Rajbir Singh Judge
M.A., University of California, Davis
B.A., California State University, Chico
Rajbir Singh Judge is an Assistant Professor of History at California State University, Long Beach. He specializes in intellectual and cultural history of South Asia with a particular emphasis on Punjab and the Sikh tradition. His research interests include South Asian History, Postcolonial Theory, World History, History of Colonialism and Empire, Theory and Intellectual History, and Dream Corps, LLC.
His current book project rethinks the relationship between colonialism and Sikhism at the end of the 19th century. The manuscript explores how, in the 1880s, Duleep Singh, the deposed Maharaja of Punjab, served as common frames of reference for Sikhs as they engaged in cross-border movement, literary production, bodily discipline, theological debate, and the cultivation of ethical practice. Singh and his assorted incarnations, therefore, disclose how Sikhs alternatively disavowed, appropriated, and re-imagined Singh collectively to cultivate dispositions irreducible to colonial power.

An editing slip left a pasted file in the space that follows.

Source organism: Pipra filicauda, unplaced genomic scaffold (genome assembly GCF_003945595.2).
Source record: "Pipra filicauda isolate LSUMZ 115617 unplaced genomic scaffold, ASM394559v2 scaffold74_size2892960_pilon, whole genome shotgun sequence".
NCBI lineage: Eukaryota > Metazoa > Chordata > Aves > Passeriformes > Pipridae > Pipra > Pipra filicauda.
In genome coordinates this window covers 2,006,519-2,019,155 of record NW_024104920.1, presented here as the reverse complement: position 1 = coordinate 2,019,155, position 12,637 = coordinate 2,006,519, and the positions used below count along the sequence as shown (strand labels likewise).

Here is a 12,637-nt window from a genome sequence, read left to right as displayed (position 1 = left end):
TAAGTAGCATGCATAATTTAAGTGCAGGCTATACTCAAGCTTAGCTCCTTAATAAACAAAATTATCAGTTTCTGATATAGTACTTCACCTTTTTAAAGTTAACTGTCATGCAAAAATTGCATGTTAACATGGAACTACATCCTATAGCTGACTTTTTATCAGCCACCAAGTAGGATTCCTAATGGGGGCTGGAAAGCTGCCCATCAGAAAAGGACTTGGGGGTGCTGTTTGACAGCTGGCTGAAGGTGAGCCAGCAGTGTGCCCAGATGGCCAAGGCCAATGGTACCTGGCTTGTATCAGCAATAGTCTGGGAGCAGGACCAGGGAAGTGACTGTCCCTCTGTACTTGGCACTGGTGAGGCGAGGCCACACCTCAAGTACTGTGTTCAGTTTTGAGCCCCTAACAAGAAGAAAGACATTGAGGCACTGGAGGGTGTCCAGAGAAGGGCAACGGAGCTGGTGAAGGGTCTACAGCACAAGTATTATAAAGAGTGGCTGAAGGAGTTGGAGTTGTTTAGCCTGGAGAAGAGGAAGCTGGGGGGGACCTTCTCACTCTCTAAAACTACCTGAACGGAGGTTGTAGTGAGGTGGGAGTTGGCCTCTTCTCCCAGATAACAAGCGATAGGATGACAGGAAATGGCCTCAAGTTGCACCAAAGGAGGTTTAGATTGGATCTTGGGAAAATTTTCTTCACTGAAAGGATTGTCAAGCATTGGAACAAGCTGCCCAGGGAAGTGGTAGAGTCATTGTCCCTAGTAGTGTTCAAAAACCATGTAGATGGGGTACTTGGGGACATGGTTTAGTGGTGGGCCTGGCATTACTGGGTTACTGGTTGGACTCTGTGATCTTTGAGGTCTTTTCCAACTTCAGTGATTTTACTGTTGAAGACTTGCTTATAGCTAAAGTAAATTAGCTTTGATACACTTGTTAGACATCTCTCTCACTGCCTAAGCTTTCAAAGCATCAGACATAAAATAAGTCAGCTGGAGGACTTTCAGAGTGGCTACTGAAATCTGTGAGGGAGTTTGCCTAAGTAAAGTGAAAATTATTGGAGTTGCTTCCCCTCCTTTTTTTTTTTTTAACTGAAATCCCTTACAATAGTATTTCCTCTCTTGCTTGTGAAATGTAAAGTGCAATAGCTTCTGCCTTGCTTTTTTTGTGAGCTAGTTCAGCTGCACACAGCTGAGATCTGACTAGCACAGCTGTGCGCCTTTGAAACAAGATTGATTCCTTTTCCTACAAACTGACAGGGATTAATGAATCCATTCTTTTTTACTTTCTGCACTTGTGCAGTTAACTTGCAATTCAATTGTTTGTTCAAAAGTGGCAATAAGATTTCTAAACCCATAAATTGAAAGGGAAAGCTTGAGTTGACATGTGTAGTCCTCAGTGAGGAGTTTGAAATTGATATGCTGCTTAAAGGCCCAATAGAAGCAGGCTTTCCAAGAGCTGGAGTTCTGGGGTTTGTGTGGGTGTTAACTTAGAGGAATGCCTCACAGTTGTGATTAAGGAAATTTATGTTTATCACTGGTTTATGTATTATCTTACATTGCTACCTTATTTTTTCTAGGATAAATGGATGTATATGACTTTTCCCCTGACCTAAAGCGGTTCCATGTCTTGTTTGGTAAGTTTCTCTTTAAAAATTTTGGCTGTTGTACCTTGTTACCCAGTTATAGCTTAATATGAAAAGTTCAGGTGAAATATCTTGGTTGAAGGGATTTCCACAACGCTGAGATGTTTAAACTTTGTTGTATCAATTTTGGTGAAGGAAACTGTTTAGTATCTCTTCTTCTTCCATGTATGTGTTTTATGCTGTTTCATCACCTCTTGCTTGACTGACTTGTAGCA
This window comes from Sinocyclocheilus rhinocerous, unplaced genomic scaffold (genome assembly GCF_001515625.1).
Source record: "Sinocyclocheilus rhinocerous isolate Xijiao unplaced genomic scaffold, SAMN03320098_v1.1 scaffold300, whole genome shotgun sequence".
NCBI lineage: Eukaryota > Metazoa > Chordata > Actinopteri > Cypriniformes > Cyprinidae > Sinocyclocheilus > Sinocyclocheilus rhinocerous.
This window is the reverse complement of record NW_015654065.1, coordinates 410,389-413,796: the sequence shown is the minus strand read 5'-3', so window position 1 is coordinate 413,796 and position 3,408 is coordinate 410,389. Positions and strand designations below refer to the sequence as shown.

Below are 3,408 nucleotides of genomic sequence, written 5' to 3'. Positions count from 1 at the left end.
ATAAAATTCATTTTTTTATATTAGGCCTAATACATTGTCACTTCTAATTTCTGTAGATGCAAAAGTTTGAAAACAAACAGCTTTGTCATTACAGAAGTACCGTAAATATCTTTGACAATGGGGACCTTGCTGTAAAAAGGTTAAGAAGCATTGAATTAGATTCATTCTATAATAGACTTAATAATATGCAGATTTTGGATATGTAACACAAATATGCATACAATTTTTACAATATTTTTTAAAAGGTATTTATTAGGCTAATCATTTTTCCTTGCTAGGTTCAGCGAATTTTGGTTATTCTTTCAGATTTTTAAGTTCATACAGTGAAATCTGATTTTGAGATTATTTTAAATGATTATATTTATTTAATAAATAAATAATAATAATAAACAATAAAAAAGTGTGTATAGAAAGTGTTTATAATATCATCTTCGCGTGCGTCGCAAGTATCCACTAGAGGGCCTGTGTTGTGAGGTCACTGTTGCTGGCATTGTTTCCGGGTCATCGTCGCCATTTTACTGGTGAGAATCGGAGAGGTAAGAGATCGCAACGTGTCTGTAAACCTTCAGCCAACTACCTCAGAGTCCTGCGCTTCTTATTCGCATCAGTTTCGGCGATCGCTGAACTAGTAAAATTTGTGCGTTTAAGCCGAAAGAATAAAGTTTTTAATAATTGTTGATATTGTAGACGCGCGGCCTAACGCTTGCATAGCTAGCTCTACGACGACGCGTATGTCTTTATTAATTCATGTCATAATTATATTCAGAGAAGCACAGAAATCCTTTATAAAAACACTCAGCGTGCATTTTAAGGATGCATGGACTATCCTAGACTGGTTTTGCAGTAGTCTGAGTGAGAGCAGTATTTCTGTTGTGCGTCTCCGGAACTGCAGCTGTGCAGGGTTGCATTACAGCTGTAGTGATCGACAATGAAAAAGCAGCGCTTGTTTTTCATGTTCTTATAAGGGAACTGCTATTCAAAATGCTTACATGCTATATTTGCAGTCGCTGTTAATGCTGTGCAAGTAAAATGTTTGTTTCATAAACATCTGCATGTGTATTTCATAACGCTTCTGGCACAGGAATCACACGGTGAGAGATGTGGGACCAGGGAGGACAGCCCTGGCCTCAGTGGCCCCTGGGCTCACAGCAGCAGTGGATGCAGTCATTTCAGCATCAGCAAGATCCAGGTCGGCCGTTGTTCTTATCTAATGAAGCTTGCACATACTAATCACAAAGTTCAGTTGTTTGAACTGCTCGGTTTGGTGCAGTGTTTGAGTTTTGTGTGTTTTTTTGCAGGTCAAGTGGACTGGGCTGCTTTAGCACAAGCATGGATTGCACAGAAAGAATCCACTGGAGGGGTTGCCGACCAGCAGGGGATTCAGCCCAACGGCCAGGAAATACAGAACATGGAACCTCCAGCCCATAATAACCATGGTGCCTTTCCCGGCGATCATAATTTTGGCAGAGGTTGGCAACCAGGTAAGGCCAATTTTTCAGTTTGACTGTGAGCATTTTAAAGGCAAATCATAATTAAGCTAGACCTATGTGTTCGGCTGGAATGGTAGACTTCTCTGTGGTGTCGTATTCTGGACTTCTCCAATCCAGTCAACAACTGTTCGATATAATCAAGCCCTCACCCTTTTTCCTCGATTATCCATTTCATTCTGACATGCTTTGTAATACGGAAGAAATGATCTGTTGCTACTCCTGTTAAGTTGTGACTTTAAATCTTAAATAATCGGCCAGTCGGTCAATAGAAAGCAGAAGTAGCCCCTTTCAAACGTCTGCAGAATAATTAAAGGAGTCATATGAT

“Critique of Archived Life: Toward a Hesitation of Sikh Immigrant Accumulation,” co-authored with Jasdeep Singh Brar, positions: asia critique (Forthcoming)
“The Invisible Hand of the Indic,” in Cultural Critique (Forthcoming)
“What is Called Ghostly: A Mother’s Story,” in Milestones: Commentary on the Islamic World. Review Symposium on Alan Klima’s Ethnography #9 (Forthcoming).
“Mind the Gap: Islam, Secularism, and the Law” in Qui Parle: Critical Humanities and Social Sciences 29 no.1 (2020): 179–202.
“There is No Colonial Relationship: Antagonism, Sikhism, and South Asian Studies” in History & Theory 57, no. 2 (2018): 193-215.
“Dusky Countenances: Ambivalent Bodies and Desires in the Theosophical Society” in the Journal of the History of Sexuality 27, no. 2 (2018): 264-293.
Contemporary World History (HIS 396)
History and Theory (HIS 302)
Senior Seminar (HIS 499)